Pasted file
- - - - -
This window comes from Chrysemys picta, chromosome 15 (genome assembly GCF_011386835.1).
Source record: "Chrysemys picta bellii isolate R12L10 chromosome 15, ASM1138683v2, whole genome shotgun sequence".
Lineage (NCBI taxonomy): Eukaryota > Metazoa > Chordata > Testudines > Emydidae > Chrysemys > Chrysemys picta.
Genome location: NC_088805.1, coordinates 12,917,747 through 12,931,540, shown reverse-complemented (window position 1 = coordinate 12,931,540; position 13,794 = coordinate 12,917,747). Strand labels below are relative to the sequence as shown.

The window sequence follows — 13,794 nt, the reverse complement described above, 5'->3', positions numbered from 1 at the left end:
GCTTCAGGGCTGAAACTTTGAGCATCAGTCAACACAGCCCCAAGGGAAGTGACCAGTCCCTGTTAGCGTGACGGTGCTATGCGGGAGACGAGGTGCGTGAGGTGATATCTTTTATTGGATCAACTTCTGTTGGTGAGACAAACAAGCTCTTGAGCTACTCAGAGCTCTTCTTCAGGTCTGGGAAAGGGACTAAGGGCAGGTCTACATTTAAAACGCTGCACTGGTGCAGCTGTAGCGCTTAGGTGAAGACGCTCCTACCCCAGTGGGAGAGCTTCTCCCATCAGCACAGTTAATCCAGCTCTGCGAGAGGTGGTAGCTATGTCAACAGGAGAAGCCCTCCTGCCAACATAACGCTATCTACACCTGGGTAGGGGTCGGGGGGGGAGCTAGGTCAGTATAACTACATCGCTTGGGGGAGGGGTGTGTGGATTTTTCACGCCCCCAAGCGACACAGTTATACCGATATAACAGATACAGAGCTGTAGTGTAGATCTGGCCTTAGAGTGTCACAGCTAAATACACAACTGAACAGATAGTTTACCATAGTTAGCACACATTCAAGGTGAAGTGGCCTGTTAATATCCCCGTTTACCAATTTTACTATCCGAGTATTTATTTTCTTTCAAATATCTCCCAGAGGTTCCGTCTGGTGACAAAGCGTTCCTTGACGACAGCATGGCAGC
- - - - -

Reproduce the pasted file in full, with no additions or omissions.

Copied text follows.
This window comes from Chrysemys picta, chromosome 15 (genome assembly GCF_011386835.1).
Source record: "Chrysemys picta bellii isolate R12L10 chromosome 15, ASM1138683v2, whole genome shotgun sequence".
Lineage (NCBI taxonomy): Eukaryota > Metazoa > Chordata > Testudines > Emydidae > Chrysemys > Chrysemys picta.
Genome location: NC_088805.1, coordinates 12,917,747 through 12,931,540, shown reverse-complemented (window position 1 = coordinate 12,931,540; position 13,794 = coordinate 12,917,747). Strand labels below are relative to the sequence as shown.

The window sequence follows — 13,794 nt, the reverse complement described above, 5'->3', positions numbered from 1 at the left end:
GCTTCAGGGCTGAAACTTTGAGCATCAGTCAACACAGCCCCAAGGGAAGTGACCAGTCCCTGTTAGCGTGACGGTGCTATGCGGGAGACGAGGTGCGTGAGGTGATATCTTTTATTGGATCAACTTCTGTTGGTGAGACAAACAAGCTCTTGAGCTACTCAGAGCTCTTCTTCAGGTCTGGGAAAGGGACTAAGGGCAGGTCTACATTTAAAACGCTGCACTGGTGCAGCTGTAGCGCTTAGGTGAAGACGCTCCTACCCCAGTGGGAGAGCTTCTCCCATCAGCACAGTTAATCCAGCTCTGCGAGAGGTGGTAGCTATGTCAACAGGAGAAGCCCTCCTGCCAACATAACGCTATCTACACCTGGGTAGGGGTCGGGGGGGGAGCTAGGTCAGTATAACTACATCGCTTGGGGGAGGGGTGTGTGGATTTTTCACGCCCCCAAGCGACACAGTTATACCGATATAACAGATACAGAGCTGTAGTGTAGATCTGGCCTTAGAGTGTCACAGCTAAATACACAACTGAACAGATAGTTTACCATAGTTAGCACACATTCAAGGTGAAGTGGCCTGTTAATATCCCCGTTTACCAATTTTACTATCCGAGTATTTATTTTCTTTCAAATATCTCCCAGAGGTTCCGTCTGGTGACAAAGCGTTCCTTGACGACAGCATGGCAGC